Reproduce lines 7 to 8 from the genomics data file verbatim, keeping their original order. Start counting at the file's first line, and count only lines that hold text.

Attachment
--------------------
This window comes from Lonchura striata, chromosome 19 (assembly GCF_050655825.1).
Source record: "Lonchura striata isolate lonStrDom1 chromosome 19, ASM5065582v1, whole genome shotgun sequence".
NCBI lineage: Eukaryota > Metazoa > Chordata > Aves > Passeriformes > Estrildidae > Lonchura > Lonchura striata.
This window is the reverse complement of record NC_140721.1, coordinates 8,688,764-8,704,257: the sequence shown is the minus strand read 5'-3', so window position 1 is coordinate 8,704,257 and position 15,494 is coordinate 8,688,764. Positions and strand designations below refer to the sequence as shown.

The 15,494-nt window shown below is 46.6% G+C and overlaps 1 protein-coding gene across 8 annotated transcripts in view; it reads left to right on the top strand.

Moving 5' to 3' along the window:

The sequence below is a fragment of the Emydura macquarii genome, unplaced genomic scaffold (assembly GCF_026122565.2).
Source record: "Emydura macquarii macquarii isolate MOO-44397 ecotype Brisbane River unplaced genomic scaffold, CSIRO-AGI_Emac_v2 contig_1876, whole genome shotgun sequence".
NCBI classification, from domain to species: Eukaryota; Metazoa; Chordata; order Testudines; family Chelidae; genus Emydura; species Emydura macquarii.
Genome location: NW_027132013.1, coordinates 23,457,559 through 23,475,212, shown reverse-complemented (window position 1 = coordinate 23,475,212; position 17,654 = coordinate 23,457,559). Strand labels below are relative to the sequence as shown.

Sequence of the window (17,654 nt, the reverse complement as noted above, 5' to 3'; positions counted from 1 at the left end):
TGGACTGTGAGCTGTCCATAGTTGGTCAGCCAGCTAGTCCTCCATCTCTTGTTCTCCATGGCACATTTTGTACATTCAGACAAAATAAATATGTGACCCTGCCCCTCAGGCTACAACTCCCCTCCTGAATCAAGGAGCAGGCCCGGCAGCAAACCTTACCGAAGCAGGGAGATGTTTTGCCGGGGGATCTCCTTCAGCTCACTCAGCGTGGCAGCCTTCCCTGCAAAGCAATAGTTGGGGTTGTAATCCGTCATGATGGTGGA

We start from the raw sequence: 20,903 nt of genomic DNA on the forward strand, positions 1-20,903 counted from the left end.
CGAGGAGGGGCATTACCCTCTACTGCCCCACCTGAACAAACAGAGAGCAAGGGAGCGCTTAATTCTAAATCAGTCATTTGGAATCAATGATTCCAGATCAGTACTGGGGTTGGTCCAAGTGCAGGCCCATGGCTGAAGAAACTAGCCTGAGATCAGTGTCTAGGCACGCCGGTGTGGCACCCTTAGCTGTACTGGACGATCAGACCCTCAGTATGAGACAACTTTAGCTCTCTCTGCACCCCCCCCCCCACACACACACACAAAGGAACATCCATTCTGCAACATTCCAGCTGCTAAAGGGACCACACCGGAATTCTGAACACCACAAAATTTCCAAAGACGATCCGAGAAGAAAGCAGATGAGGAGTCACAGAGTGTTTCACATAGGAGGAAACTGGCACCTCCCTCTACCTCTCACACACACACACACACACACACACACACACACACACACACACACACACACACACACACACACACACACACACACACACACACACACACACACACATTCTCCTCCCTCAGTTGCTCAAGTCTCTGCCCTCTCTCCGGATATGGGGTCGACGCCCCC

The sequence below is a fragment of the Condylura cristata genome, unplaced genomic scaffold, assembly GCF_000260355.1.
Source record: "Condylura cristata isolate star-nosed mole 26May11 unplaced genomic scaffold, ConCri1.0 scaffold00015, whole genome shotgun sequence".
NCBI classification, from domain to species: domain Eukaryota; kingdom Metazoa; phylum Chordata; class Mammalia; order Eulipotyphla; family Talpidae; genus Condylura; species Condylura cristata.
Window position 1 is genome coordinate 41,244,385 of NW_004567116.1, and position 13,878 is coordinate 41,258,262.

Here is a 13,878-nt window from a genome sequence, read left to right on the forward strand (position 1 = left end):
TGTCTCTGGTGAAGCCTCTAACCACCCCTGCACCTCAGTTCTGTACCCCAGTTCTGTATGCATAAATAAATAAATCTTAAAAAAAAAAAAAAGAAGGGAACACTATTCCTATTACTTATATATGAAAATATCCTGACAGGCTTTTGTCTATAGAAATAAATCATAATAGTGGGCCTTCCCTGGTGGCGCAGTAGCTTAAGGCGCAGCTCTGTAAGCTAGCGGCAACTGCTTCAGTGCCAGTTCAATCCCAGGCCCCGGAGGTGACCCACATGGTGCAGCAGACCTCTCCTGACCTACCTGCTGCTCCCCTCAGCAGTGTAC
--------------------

The sequence below is a fragment of the Emydura macquarii genome, unplaced genomic scaffold (assembly GCF_026122565.2).
Source record: "Emydura macquarii macquarii isolate MOO-44397 ecotype Brisbane River unplaced genomic scaffold, CSIRO-AGI_Emac_v2 contig_1876, whole genome shotgun sequence".